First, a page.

3. Given all the bad choices ahead for Hungary, I am not sure default is the worst. Having said that, I am afraid that Matolcsy and Orban will look to Argentina as the model and example to follow.

Kirsten
Guest

‘rendszer’, of course.

dvhr
Guest

When considering Mr Rona’s statements, one should not forget that he already started his own fight for the prime ministerial position: http://www.facebook.com/rona.peter.miniszterelnok?

NewVoiceNewHope
Guest

the iprotest.hu movement needs a clear voice.
a hungarian voice.
gyurcsany must join this movement, and line up behind a charismatic wise potential leader. Can we find one?
the desperate, and not too decent hungarian minority that follows jobbik, and the no soo nice csurka, is asking for reforms, which can give them some hope.
it can not be anything easier than explaining the bankrupt structure of the jobbik, and fidesz, combined with an offer to build up a decent future.

Johnny Boy
Guest

“How long can György Matolcsy talk about “the first great victory” of his financial policies when every economic indicator shows otherwise?”
Lie again. Every economic indicator proves Matolcsy is right. Government debt is getting lower, budget deficit is low (we are in the best 1/3 of EU member countries in this respect), inflation does not grow. The only problem is economic stagnation but the reasons for that are partly external, partly due to the high rate of debt in foreign currency, due to your fav previous governments.
By the way, you of course would be happy if Rona were right. You’d so love to see democracy suspended in Hungary, you’d love to see the voters’ will overruled. This shows your completely anti-democratic attitude. Mind you, Hungary was always willing to defend its independence by military means, so if you are planning to overthrow the legally elected goverment via external means, you’d better prepare for what is to come.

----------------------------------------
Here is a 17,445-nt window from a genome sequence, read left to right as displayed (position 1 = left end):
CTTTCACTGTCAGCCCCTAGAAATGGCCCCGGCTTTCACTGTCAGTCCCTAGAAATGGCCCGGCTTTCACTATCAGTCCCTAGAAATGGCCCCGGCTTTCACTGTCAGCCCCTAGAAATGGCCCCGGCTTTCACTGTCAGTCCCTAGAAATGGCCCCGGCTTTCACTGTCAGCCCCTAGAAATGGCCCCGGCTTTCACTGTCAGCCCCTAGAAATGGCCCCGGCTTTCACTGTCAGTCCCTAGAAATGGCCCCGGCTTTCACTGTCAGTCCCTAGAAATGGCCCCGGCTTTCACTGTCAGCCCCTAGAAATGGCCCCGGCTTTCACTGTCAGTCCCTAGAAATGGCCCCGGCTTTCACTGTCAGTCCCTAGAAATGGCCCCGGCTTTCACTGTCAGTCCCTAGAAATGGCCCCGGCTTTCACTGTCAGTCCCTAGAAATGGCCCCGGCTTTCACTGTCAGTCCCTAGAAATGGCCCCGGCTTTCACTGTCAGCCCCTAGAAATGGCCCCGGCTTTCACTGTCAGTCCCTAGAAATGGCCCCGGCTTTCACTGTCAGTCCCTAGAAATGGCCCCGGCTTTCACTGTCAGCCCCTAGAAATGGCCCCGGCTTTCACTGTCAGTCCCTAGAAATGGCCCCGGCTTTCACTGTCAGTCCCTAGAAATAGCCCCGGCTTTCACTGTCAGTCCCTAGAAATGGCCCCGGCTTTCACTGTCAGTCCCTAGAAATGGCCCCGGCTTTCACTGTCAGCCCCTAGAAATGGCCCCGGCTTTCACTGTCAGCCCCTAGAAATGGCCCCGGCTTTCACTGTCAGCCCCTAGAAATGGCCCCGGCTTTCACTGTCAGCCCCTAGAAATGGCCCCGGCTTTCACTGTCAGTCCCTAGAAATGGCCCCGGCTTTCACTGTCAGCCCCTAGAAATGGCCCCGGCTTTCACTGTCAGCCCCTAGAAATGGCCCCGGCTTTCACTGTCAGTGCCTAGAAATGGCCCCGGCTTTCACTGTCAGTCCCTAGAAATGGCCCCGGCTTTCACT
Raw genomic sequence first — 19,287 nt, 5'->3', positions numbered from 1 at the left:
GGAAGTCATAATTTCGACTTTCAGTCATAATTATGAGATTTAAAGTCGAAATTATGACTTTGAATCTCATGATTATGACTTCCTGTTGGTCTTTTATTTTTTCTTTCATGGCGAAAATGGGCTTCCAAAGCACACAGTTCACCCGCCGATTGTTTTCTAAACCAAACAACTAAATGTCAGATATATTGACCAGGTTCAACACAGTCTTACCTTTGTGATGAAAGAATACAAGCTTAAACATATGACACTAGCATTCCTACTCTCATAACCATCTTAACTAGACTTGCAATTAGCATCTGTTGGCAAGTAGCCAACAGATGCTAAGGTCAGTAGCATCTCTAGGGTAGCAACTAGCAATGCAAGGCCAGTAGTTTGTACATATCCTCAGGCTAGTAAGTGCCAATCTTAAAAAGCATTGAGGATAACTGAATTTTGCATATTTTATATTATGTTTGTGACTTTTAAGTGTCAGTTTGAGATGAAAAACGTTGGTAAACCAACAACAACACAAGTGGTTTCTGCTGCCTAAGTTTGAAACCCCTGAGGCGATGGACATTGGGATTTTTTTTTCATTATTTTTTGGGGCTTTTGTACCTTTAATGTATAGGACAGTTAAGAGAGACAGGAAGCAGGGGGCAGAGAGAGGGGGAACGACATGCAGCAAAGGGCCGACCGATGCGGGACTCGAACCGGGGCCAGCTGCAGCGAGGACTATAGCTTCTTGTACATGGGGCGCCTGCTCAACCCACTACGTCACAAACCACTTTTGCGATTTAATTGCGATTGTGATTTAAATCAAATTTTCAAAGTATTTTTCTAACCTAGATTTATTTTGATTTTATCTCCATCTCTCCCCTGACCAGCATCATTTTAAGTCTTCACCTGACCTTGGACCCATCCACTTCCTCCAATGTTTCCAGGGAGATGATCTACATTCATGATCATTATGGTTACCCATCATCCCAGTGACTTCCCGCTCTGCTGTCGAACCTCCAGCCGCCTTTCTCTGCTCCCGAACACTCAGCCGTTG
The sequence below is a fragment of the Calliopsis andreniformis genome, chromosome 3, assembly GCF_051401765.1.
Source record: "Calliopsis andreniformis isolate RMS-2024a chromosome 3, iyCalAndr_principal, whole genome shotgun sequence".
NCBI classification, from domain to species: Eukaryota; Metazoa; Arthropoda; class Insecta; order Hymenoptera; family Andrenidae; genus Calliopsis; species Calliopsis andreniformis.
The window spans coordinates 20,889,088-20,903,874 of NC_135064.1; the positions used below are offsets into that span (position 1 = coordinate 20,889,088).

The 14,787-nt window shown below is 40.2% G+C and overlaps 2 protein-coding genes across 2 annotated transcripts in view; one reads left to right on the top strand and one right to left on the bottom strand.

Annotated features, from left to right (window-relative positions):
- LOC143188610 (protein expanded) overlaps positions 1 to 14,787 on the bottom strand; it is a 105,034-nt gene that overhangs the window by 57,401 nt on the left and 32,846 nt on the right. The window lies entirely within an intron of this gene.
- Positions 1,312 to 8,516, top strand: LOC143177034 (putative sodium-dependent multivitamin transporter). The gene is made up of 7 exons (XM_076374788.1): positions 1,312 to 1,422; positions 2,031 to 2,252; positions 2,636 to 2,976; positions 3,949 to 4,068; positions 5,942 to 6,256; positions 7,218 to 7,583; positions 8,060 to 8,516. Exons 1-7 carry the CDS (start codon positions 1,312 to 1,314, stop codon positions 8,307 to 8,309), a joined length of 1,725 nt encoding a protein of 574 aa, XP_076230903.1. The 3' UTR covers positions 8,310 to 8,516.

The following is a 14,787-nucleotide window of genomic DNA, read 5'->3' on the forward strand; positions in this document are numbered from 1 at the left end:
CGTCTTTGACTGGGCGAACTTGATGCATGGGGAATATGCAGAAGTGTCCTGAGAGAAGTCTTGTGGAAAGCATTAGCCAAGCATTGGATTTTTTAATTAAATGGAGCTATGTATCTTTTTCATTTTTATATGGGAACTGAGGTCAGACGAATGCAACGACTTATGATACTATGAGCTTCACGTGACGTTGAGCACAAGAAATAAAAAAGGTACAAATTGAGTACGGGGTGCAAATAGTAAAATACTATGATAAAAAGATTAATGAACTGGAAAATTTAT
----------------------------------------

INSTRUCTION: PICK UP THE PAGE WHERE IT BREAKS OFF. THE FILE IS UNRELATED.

Kirsten
Guest

“Hungary was always willing to defend its independence by military means,”
That sounds like very bleak prospects indeed because how successful has that proved at earlier ocassions…?

Member
Oh Boy….. Just when Hungary is on the brink of default, when people are loosing their jobs, when no one cares to buy Hungary’s bonds, banks are cutting back on loans for Hungary, people’s retirenment income has been forced into government investments, the flat tax that only supported the the top earners failed (even by the admission of Orban), we have Fidesz supporters saying, “Matolcsy is right”. THey grab a micro-economics indicator and nnounce that all well because I pay less for my morning java. No kidding that Orban will stay in power if the fan base is so blinded. lol It would be lucky if Orban would go, on his own or otherwise as democracy, press freedom, freedom of speech, right to protest would be restored. Money spent on mock trials and paintings to illustrations, pianos, expensive cars would go back to balance the books. Lies like “Do not listen what I say” (Orban), “Teachers will not loose their jobs” (Hoffman), “1984 was the first time I could travel to Western Europe [because the regime did not allow]” (Kover) had to ask for a piece of paper “from communist traitors, from the friends of Ferenc Gyurcsány” to travel. [Kover]… Read more »
Paul
Guest

That was a little weak, JB. Not up to your usual standard at all.
Are you still decorating your flat, perhaps?

Odin's lost eye
Guest

Once the great Viktator gained power he is determined to keep it forever. He believes that he and he alone, is destined to rule over all Hungarians. He will stick to power like a limpet sticks to a rock.
Bankruptcy will not move him he will blame Europe for this. Hyper inflation will not shift him he will blame the banks. Spats with neighbouring countries he will blame them. Food shortages will not shift him he will blame the “idegenszívű”. Unemployment at super high levels will not move him he will blame capitalism.
Remember The Viktator is a self-made man who worships his creator. I fear that nothing short of the type of actions which happened in Libya swill shift him.
What a pity that his mother did not throw him away and keep blinking the stork.

Paul
Guest

Excellent article, Kirsten.

Johnny Boy
Guest

Any genuine response Paul?
Don’t you think my points are perfectly valid?

Johnny Boy
Guest

“is a self-made man”
This is the sole true snippet from your pathological rambling.

dvhr
Guest

An earlier opinion from Lengyel:
“Napjaink két egymásnak feszülő hőse Gyurcsány Ferenc és Orbán Viktor. Politikai kétpetéjű ikrek. ”
“Ezen az őszön lejárt a politikai ikrek, Orbán és Gyurcsány ideje. Összekapaszkodva együtt szállnak politikai sírjukba.”(A varázslók halála, Nepszabadsag, September 23, 2006.)

Paul
Guest

That was my genuine response, JB. I always hope for more from you. This blog needs inteligent argument from the opposition. Unfortunately it very rarely gets it.